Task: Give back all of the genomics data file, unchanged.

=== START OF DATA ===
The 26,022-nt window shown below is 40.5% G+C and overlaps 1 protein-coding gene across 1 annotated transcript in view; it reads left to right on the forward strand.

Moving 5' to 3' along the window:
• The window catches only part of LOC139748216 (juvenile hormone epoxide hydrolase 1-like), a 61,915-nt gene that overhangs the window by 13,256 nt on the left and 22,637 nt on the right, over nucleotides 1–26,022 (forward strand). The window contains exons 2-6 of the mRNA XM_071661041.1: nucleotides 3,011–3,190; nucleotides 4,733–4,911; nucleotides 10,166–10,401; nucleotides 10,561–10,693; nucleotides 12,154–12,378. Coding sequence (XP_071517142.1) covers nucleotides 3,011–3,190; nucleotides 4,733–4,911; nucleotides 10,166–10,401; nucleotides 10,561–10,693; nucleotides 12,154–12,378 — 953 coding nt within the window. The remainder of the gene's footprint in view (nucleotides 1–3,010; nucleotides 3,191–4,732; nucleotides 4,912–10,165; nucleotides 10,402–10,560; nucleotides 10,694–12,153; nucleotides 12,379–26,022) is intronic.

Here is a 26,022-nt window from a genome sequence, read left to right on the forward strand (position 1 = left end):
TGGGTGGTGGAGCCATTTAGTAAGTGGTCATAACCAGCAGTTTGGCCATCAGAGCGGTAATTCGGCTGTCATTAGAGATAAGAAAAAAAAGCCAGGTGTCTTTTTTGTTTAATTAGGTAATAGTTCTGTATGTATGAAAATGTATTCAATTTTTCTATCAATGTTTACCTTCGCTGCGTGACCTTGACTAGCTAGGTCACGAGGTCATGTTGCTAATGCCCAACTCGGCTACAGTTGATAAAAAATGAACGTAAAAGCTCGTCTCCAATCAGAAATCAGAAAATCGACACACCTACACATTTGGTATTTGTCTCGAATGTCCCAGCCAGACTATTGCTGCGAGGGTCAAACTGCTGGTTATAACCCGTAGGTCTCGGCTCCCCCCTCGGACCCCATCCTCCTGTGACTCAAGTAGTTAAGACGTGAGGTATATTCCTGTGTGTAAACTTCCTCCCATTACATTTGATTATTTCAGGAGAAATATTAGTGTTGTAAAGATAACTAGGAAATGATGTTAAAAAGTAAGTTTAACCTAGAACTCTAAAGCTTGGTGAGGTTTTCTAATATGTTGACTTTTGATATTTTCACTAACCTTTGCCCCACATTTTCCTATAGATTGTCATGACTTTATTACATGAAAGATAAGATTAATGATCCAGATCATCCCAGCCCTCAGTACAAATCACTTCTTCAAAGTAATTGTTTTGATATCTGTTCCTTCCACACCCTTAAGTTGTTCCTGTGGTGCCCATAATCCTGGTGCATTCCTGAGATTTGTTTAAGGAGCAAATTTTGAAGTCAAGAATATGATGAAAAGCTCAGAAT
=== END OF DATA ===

The 26,022-nt window shown below is 40.5% G+C and overlaps 1 protein-coding gene across 1 annotated transcript in view; it reads left to right on the forward strand.

Moving 5' to 3' along the window:
• The window catches only part of LOC139748216 (juvenile hormone epoxide hydrolase 1-like), a 61,915-nt gene that overhangs the window by 13,256 nt on the left and 22,637 nt on the right, over nucleotides 1–26,022 (forward strand). The window contains exons 2-6 of the mRNA XM_071661041.1: nucleotides 3,011–3,190; nucleotides 4,733–4,911; nucleotides 10,166–10,401; nucleotides 10,561–10,693; nucleotides 12,154–12,378. Coding sequence (XP_071517142.1) covers nucleotides 3,011–3,190; nucleotides 4,733–4,911; nucleotides 10,166–10,401; nucleotides 10,561–10,693; nucleotides 12,154–12,378 — 953 coding nt within the window. The remainder of the gene's footprint in view (nucleotides 1–3,010; nucleotides 3,191–4,732; nucleotides 4,912–10,165; nucleotides 10,402–10,560; nucleotides 10,694–12,153; nucleotides 12,379–26,022) is intronic.

Here is a 26,022-nt window from a genome sequence, read left to right on the forward strand (position 1 = left end):
TGGGTGGTGGAGCCATTTAGTAAGTGGTCATAACCAGCAGTTTGGCCATCAGAGCGGTAATTCGGCTGTCATTAGAGATAAGAAAAAAAAGCCAGGTGTCTTTTTTGTTTAATTAGGTAATAGTTCTGTATGTATGAAAATGTATTCAATTTTTCTATCAATGTTTACCTTCGCTGCGTGACCTTGACTAGCTAGGTCACGAGGTCATGTTGCTAATGCCCAACTCGGCTACAGTTGATAAAAAATGAACGTAAAAGCTCGTCTCCAATCAGAAATCAGAAAATCGACACACCTACACATTTGGTATTTGTCTCGAATGTCCCAGCCAGACTATTGCTGCGAGGGTCAAACTGCTGGTTATAACCCGTAGGTCTCGGCTCCCCCCTCGGACCCCATCCTCCTGTGACTCAAGTAGTTAAGACGTGAGGTATATTCCTGTGTGTAAACTTCCTCCCATTACATTTGATTATTTCAGGAGAAATATTAGTGTTGTAAAGATAACTAGGAAATGATGTTAAAAAGTAAGTTTAACCTAGAACTCTAAAGCTTGGTGAGGTTTTCTAATATGTTGACTTTTGATATTTTCACTAACCTTTGCCCCACATTTTCCTATAGATTGTCATGACTTTATTACATGAAAGATAAGATTAATGATCCAGATCATCCCAGCCCTCAGTACAAATCACTTCTTCAAAGTAATTGTTTTGATATCTGTTCCTTCCACACCCTTAAGTTGTTCCTGTGGTGCCCATAATCCTGGTGCATTCCTGAGATTTGTTTAAGGAGCAAATTTTGAAGTCAAGAATATGATGAAAAGCTCAGAAT